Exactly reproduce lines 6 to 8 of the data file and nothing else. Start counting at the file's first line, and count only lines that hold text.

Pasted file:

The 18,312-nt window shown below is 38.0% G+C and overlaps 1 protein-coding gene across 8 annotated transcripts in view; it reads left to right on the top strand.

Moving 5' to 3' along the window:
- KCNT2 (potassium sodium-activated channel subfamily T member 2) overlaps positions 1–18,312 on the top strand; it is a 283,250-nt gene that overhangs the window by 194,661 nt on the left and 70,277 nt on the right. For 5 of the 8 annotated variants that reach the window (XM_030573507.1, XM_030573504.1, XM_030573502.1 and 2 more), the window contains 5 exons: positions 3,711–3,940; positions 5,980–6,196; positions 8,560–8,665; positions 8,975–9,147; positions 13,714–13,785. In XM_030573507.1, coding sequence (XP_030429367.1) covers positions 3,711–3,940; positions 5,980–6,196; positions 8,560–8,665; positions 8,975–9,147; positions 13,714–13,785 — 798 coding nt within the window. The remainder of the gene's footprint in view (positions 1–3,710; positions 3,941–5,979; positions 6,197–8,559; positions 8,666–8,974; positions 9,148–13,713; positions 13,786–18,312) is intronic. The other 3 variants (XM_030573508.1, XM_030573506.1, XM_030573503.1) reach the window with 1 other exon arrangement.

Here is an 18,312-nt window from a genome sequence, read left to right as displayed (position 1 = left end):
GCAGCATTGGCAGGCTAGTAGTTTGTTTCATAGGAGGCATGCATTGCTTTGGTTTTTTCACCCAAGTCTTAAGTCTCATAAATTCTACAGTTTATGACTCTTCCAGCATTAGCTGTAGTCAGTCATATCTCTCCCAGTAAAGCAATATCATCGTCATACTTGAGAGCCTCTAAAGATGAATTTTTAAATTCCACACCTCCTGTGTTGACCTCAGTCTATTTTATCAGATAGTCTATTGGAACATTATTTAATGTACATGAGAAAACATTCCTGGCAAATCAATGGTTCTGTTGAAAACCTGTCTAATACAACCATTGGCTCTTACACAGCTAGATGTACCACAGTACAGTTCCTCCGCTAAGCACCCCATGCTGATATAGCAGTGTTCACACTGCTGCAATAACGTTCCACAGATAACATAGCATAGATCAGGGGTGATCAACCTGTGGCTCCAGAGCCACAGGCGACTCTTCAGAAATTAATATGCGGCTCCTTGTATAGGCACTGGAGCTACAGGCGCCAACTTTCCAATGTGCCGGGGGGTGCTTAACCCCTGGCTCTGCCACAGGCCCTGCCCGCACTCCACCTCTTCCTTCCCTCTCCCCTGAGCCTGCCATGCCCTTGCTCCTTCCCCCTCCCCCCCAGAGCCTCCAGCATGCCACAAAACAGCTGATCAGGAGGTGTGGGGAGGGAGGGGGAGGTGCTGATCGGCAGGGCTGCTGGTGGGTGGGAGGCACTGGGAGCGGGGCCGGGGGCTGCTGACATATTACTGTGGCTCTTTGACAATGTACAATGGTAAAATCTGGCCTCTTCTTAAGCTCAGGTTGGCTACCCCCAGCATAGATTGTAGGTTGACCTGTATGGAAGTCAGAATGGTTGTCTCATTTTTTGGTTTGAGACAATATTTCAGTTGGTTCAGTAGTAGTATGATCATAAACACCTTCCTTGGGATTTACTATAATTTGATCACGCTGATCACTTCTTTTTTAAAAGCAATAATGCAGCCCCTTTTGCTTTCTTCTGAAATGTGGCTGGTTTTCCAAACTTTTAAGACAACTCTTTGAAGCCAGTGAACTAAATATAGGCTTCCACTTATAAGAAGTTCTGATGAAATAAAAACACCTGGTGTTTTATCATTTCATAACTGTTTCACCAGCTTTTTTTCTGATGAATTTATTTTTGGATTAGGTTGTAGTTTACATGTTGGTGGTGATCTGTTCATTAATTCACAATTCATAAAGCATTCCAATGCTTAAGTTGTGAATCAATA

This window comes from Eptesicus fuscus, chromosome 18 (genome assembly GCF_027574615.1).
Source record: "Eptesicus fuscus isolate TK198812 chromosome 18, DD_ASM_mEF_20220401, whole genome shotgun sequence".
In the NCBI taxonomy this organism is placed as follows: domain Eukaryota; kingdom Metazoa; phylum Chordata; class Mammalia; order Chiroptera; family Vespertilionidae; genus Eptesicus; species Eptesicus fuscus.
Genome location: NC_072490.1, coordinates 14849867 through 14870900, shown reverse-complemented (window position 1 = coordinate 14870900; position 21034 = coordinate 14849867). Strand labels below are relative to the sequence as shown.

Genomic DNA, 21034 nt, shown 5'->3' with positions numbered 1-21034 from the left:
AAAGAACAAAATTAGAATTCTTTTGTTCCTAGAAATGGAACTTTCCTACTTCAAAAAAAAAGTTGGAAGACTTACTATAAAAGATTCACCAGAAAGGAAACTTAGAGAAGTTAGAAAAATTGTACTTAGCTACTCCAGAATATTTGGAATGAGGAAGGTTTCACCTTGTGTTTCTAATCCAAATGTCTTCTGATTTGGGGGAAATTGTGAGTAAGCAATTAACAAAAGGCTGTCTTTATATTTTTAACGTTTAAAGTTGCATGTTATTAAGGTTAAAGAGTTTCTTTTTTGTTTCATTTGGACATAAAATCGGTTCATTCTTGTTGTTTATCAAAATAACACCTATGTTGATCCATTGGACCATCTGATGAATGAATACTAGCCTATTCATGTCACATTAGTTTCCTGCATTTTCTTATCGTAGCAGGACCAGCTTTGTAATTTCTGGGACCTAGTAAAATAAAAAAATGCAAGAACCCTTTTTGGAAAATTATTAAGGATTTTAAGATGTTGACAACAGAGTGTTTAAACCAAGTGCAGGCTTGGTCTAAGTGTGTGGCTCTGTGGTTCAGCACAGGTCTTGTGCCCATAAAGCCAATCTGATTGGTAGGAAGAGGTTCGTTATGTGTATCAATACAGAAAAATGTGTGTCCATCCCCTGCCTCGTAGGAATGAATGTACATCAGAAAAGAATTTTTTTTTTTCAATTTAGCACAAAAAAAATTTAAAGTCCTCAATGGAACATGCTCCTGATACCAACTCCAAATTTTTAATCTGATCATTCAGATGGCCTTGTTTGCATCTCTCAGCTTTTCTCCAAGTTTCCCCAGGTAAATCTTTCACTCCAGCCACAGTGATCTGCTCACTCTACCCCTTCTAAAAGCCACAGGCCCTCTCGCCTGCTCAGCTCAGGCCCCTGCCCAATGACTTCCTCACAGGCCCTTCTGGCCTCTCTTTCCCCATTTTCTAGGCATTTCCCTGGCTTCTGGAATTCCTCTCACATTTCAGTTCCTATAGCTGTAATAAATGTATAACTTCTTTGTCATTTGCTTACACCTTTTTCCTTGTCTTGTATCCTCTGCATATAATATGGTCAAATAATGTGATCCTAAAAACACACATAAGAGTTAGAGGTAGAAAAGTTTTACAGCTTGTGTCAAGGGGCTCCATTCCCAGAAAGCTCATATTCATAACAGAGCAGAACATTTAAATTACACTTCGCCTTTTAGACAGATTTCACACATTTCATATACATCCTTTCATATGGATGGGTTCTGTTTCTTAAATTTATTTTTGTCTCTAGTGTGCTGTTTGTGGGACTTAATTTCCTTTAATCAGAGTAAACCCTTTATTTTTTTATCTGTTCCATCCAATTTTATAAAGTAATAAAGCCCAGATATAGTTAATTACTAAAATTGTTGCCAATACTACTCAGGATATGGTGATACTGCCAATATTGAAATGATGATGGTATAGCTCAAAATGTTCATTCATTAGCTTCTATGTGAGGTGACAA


This window comes from Eptesicus fuscus, chromosome 18 (genome assembly GCF_027574615.1).
Source record: "Eptesicus fuscus isolate TK198812 chromosome 18, DD_ASM_mEF_20220401, whole genome shotgun sequence".
In the NCBI taxonomy this organism is placed as follows: domain Eukaryota; kingdom Metazoa; phylum Chordata; class Mammalia; order Chiroptera; family Vespertilionidae; genus Eptesicus; species Eptesicus fuscus.